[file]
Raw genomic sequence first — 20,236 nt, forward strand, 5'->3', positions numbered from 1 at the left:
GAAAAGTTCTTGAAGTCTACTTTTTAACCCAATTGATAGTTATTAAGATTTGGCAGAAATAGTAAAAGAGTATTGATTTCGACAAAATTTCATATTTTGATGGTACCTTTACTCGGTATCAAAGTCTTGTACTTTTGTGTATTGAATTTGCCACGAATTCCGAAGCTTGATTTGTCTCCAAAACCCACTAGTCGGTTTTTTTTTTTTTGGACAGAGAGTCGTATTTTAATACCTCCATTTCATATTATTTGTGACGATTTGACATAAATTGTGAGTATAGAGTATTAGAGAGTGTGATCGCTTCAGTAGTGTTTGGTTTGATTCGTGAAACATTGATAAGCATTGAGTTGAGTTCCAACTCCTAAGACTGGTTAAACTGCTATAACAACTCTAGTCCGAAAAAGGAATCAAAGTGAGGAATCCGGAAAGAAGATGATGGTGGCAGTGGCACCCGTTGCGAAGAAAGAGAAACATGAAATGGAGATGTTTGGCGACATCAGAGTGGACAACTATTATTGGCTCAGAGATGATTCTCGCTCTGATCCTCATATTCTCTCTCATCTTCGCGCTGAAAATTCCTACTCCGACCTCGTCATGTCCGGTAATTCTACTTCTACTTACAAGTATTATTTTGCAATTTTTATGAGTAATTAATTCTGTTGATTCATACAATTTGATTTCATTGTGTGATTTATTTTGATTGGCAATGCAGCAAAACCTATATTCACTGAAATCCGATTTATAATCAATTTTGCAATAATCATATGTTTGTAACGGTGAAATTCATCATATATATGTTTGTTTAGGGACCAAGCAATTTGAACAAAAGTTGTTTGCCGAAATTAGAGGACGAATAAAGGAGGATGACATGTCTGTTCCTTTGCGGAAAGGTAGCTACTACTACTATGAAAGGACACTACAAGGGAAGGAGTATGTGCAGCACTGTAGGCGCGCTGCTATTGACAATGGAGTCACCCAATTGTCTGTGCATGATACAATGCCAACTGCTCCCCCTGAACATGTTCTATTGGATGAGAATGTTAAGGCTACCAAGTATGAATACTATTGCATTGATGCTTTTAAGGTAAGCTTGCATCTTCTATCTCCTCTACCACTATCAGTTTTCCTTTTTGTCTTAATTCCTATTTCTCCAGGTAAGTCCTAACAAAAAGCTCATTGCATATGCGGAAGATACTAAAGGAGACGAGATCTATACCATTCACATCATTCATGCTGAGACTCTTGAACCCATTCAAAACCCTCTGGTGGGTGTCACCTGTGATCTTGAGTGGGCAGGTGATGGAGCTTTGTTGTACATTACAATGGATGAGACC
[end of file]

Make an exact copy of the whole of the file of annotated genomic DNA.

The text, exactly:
Raw genomic sequence first — 20,236 nt, forward strand, 5'->3', positions numbered from 1 at the left:
GAAAAGTTCTTGAAGTCTACTTTTTAACCCAATTGATAGTTATTAAGATTTGGCAGAAATAGTAAAAGAGTATTGATTTCGACAAAATTTCATATTTTGATGGTACCTTTACTCGGTATCAAAGTCTTGTACTTTTGTGTATTGAATTTGCCACGAATTCCGAAGCTTGATTTGTCTCCAAAACCCACTAGTCGGTTTTTTTTTTTTTGGACAGAGAGTCGTATTTTAATACCTCCATTTCATATTATTTGTGACGATTTGACATAAATTGTGAGTATAGAGTATTAGAGAGTGTGATCGCTTCAGTAGTGTTTGGTTTGATTCGTGAAACATTGATAAGCATTGAGTTGAGTTCCAACTCCTAAGACTGGTTAAACTGCTATAACAACTCTAGTCCGAAAAAGGAATCAAAGTGAGGAATCCGGAAAGAAGATGATGGTGGCAGTGGCACCCGTTGCGAAGAAAGAGAAACATGAAATGGAGATGTTTGGCGACATCAGAGTGGACAACTATTATTGGCTCAGAGATGATTCTCGCTCTGATCCTCATATTCTCTCTCATCTTCGCGCTGAAAATTCCTACTCCGACCTCGTCATGTCCGGTAATTCTACTTCTACTTACAAGTATTATTTTGCAATTTTTATGAGTAATTAATTCTGTTGATTCATACAATTTGATTTCATTGTGTGATTTATTTTGATTGGCAATGCAGCAAAACCTATATTCACTGAAATCCGATTTATAATCAATTTTGCAATAATCATATGTTTGTAACGGTGAAATTCATCATATATATGTTTGTTTAGGGACCAAGCAATTTGAACAAAAGTTGTTTGCCGAAATTAGAGGACGAATAAAGGAGGATGACATGTCTGTTCCTTTGCGGAAAGGTAGCTACTACTACTATGAAAGGACACTACAAGGGAAGGAGTATGTGCAGCACTGTAGGCGCGCTGCTATTGACAATGGAGTCACCCAATTGTCTGTGCATGATACAATGCCAACTGCTCCCCCTGAACATGTTCTATTGGATGAGAATGTTAAGGCTACCAAGTATGAATACTATTGCATTGATGCTTTTAAGGTAAGCTTGCATCTTCTATCTCCTCTACCACTATCAGTTTTCCTTTTTGTCTTAATTCCTATTTCTCCAGGTAAGTCCTAACAAAAAGCTCATTGCATATGCGGAAGATACTAAAGGAGACGAGATCTATACCATTCACATCATTCATGCTGAGACTCTTGAACCCATTCAAAACCCTCTGGTGGGTGTCACCTGTGATCTTGAGTGGGCAGGTGATGGAGCTTTGTTGTACATTACAATGGATGAGACC